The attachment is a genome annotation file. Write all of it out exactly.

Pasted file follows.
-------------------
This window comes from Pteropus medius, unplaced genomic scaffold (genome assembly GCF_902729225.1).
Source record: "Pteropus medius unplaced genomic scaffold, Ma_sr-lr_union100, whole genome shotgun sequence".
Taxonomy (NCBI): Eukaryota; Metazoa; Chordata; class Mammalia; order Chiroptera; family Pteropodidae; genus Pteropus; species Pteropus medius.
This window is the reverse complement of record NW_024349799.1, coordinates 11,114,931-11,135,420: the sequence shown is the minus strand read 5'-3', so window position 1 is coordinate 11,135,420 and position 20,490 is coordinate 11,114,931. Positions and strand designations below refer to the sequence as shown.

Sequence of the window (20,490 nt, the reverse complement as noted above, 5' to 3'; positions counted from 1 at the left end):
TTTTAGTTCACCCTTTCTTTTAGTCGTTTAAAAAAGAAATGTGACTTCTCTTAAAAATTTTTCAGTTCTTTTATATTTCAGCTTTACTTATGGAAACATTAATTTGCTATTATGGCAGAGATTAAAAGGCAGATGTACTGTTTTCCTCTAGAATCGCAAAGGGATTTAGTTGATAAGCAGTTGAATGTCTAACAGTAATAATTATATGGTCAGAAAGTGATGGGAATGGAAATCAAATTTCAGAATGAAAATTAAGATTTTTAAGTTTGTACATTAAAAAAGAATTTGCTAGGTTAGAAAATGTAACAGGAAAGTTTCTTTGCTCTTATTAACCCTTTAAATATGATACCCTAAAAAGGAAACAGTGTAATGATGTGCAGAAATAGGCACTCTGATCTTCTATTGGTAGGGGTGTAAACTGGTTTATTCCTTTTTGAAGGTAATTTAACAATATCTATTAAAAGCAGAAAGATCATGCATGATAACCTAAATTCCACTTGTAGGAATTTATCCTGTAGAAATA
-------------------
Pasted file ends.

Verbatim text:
This window comes from Pteropus medius, unplaced genomic scaffold (genome assembly GCF_902729225.1).
Source record: "Pteropus medius unplaced genomic scaffold, Ma_sr-lr_union100, whole genome shotgun sequence".
Taxonomy (NCBI): Eukaryota; Metazoa; Chordata; class Mammalia; order Chiroptera; family Pteropodidae; genus Pteropus; species Pteropus medius.
This window is the reverse complement of record NW_024349799.1, coordinates 11,114,931-11,135,420: the sequence shown is the minus strand read 5'-3', so window position 1 is coordinate 11,135,420 and position 20,490 is coordinate 11,114,931. Positions and strand designations below refer to the sequence as shown.

Sequence of the window (20,490 nt, the reverse complement as noted above, 5' to 3'; positions counted from 1 at the left end):
TTTTAGTTCACCCTTTCTTTTAGTCGTTTAAAAAAGAAATGTGACTTCTCTTAAAAATTTTTCAGTTCTTTTATATTTCAGCTTTACTTATGGAAACATTAATTTGCTATTATGGCAGAGATTAAAAGGCAGATGTACTGTTTTCCTCTAGAATCGCAAAGGGATTTAGTTGATAAGCAGTTGAATGTCTAACAGTAATAATTATATGGTCAGAAAGTGATGGGAATGGAAATCAAATTTCAGAATGAAAATTAAGATTTTTAAGTTTGTACATTAAAAAAGAATTTGCTAGGTTAGAAAATGTAACAGGAAAGTTTCTTTGCTCTTATTAACCCTTTAAATATGATACCCTAAAAAGGAAACAGTGTAATGATGTGCAGAAATAGGCACTCTGATCTTCTATTGGTAGGGGTGTAAACTGGTTTATTCCTTTTTGAAGGTAATTTAACAATATCTATTAAAAGCAGAAAGATCATGCATGATAACCTAAATTCCACTTGTAGGAATTTATCCTGTAGAAATA